**SPOILERS FROM CHANGELESS** How I LOVE his new series by Gail Carriger! I was a little skeptical at first, but when I kept reading good reviews on Soulless, I gave it a try. Best decision ever! Blameless was wonderful and so worth the ever long wait! And my thanks mostly goes over to Jess at The Cozy Reader, for it was her reviews and recommendation that led me to read it! It picks up relatively where Changeless left off. A few weeks or so have gone by and poor Alexia has been suffering with her family for this time. If you're read the first two books then you know she really is suffering, if this series is new to you, you must know that Alexia truly does have horrid family members! They take the phrase "family drama" to new meanings! Alas, Alexia does not stay long as she decides to leave England and all the cruelty she has been suffering from the newspapers and just about everyone else. Everyone in England, it seems, blames Alexia for the fallout of her marriage with Lord Maccon. No one cares about her side of the story, for newspapers never lie! (ha!) But this is no vacation for Alexia. She is determined to find information to prove her husband wrong. That the "incident" was not her fault in the way he thinks it is. But her quest takes serious turns for the worse, such as mechanical ladybugs intent to kill, more vampires and a few unsavory characters that Alexia isn't quite too sure of. Luckily she has her friends, Madame Lefoux and Floote with her. They make quite the interesting traveling trio. This is definitely one of the best series I've read this year. It is entirely different than my normal genre reading. It's a historical paranormal romance--usually both two things I don't read all that much--but it is just incredible. There are times I forget that the time is set sometime in the past. There are some technology items that get a little confusing when describing them and how they work, part of the steampunk flavor I guess, but it doesn't really detract from my enjoyment, once again, I just roll with it. There are quite a few LOL moments in here as well. My teaser from yesterday was one and there are still a few more chuckle moments. Alexia and Lord Maccon together are just to die for! Especially when Alexia finally comes face to face with him in the book and gets to have her "say" with him as it has been building up for quite some time. Luckily, this one did not end with such a cliffhanger as Changeless did. The book finished itself off nicely with one or two somewhat loose ends. Really they were just a thread of info that we learned that didn't come up again, so it will have to wait til Heartless which releases in July 2011. Overall I give the book 4.5/5 stars! The technological stuff derailed me a bit, but not by much. The book was well paced as Alexia and her friends literally had to move from to place quite quickly with the enemy on their tails. And there was still more going on in England with Lord Maccon being somewhat indisposed, leaving poor Professor Lyall to clean up after him. This is a very entertaining series and one I highly recommend! Don't let the historical setting throw you off! There is quite a bit of action in here, suspense, some romance, and a lot of wit! Alexia's mannerisms are very entertaining as well!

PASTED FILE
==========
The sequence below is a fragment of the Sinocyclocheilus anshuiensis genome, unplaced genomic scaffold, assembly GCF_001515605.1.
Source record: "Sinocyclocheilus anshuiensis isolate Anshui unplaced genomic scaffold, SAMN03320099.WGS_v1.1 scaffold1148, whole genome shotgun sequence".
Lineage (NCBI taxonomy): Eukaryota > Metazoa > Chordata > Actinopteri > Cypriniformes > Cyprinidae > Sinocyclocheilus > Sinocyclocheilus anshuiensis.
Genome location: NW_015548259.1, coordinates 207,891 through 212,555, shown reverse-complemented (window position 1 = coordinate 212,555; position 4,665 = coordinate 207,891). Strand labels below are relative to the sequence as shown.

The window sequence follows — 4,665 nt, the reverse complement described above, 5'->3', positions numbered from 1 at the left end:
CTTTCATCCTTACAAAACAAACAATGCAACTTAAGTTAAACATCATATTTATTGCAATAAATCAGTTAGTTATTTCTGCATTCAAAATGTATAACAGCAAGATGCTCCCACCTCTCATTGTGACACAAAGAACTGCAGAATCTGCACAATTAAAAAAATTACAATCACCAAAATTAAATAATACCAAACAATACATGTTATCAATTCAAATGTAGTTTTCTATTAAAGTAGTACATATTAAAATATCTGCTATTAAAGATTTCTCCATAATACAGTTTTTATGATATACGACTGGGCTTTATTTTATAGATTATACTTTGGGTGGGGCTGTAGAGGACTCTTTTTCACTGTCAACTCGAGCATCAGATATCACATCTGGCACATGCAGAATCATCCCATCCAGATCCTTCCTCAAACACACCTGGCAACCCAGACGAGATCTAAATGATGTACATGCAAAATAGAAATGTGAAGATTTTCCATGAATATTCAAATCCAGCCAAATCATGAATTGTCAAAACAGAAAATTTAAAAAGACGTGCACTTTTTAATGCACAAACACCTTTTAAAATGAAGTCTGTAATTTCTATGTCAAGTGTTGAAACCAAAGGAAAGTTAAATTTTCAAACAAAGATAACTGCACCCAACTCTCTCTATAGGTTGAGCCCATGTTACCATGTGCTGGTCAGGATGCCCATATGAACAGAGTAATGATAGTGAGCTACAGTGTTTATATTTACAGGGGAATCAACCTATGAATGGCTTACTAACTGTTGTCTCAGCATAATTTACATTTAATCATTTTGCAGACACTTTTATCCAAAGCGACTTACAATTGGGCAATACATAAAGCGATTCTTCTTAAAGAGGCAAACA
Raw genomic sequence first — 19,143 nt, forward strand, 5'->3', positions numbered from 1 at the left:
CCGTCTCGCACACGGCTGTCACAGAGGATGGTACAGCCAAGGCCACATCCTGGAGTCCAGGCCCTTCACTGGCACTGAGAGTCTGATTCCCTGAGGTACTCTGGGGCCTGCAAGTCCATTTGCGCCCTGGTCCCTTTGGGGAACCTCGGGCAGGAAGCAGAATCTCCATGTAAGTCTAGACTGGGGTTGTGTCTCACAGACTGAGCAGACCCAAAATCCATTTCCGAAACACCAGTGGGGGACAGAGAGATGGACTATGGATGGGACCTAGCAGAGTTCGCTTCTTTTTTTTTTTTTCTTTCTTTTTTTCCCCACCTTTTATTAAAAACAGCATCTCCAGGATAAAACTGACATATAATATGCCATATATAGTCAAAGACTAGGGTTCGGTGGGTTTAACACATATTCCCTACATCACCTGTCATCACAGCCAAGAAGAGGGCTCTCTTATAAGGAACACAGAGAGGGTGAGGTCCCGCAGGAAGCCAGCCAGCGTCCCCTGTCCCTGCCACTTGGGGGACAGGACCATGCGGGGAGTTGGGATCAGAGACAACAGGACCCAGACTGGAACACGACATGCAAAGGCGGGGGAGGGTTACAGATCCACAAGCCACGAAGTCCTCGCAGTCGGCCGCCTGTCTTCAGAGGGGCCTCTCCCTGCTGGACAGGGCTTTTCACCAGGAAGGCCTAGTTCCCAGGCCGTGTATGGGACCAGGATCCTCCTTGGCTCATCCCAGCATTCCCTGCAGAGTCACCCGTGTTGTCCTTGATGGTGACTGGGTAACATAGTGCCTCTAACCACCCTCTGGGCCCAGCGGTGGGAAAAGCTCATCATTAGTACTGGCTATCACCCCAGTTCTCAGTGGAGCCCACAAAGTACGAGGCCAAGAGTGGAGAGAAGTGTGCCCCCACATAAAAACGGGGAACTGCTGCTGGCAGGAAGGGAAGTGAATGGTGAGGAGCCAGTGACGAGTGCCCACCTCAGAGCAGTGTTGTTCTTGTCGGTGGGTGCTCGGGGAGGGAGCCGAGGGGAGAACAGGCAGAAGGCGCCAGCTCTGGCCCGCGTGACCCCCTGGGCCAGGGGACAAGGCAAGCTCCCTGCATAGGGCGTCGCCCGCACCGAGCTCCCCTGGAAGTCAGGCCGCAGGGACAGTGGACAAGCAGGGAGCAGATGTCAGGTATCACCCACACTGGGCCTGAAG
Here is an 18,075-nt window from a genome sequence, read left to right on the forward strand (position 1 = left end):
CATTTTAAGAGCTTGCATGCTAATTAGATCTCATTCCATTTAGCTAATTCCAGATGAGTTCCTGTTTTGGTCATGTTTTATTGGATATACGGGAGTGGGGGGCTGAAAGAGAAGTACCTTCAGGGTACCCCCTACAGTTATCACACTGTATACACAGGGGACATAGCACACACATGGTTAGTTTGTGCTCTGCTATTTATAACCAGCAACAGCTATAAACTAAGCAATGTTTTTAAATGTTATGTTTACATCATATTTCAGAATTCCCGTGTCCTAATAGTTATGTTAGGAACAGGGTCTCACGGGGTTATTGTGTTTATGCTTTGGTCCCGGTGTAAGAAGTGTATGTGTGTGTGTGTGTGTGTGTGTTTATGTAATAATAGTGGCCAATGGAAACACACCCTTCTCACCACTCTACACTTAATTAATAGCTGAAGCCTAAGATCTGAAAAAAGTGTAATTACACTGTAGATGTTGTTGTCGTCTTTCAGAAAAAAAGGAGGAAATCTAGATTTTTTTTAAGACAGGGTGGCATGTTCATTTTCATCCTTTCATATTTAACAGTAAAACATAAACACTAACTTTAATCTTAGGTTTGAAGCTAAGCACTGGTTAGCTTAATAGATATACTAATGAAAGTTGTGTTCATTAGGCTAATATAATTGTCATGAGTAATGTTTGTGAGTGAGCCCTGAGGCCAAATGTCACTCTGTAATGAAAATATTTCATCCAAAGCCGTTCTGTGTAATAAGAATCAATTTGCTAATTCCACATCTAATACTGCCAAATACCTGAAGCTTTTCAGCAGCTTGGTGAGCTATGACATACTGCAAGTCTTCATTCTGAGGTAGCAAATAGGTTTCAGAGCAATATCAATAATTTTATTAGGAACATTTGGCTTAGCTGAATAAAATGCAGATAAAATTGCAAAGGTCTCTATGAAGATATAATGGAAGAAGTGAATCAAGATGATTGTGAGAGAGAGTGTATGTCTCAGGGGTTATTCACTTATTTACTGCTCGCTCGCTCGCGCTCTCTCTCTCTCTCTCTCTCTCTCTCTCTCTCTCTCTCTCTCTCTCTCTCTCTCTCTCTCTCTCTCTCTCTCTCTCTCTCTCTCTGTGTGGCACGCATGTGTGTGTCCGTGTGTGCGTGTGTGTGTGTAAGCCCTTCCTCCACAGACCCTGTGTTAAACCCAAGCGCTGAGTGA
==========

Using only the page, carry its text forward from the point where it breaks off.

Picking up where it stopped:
SaraO More than 1 year ago